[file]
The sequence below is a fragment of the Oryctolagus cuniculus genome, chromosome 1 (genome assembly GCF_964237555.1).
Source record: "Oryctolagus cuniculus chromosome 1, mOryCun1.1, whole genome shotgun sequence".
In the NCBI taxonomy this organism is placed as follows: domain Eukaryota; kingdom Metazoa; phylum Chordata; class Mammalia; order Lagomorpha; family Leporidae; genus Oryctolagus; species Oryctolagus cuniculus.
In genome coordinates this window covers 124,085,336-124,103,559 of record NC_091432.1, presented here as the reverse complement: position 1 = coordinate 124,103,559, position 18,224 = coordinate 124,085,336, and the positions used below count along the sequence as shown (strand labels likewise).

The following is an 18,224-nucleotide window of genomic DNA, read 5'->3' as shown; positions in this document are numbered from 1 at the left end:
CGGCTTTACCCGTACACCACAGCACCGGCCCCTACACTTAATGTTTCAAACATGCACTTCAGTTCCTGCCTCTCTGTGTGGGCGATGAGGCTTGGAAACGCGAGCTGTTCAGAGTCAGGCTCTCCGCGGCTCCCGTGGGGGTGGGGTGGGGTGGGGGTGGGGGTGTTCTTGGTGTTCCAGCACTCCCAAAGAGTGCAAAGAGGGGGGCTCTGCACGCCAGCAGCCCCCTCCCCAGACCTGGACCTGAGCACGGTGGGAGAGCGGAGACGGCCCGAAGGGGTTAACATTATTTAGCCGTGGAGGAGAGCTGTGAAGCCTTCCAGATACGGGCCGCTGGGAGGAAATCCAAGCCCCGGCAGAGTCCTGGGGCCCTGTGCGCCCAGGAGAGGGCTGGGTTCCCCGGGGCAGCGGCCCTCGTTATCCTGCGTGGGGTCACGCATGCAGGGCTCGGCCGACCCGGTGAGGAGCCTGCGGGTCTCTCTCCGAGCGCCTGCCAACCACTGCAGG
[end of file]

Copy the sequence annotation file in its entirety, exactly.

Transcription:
The sequence below is a fragment of the Oryctolagus cuniculus genome, chromosome 1 (genome assembly GCF_964237555.1).
Source record: "Oryctolagus cuniculus chromosome 1, mOryCun1.1, whole genome shotgun sequence".
In the NCBI taxonomy this organism is placed as follows: domain Eukaryota; kingdom Metazoa; phylum Chordata; class Mammalia; order Lagomorpha; family Leporidae; genus Oryctolagus; species Oryctolagus cuniculus.
In genome coordinates this window covers 124,085,336-124,103,559 of record NC_091432.1, presented here as the reverse complement: position 1 = coordinate 124,103,559, position 18,224 = coordinate 124,085,336, and the positions used below count along the sequence as shown (strand labels likewise).

The following is an 18,224-nucleotide window of genomic DNA, read 5'->3' as shown; positions in this document are numbered from 1 at the left end:
CGGCTTTACCCGTACACCACAGCACCGGCCCCTACACTTAATGTTTCAAACATGCACTTCAGTTCCTGCCTCTCTGTGTGGGCGATGAGGCTTGGAAACGCGAGCTGTTCAGAGTCAGGCTCTCCGCGGCTCCCGTGGGGGTGGGGTGGGGTGGGGGTGGGGGTGTTCTTGGTGTTCCAGCACTCCCAAAGAGTGCAAAGAGGGGGGCTCTGCACGCCAGCAGCCCCCTCCCCAGACCTGGACCTGAGCACGGTGGGAGAGCGGAGACGGCCCGAAGGGGTTAACATTATTTAGCCGTGGAGGAGAGCTGTGAAGCCTTCCAGATACGGGCCGCTGGGAGGAAATCCAAGCCCCGGCAGAGTCCTGGGGCCCTGTGCGCCCAGGAGAGGGCTGGGTTCCCCGGGGCAGCGGCCCTCGTTATCCTGCGTGGGGTCACGCATGCAGGGCTCGGCCGACCCGGTGAGGAGCCTGCGGGTCTCTCTCCGAGCGCCTGCCAACCACTGCAGG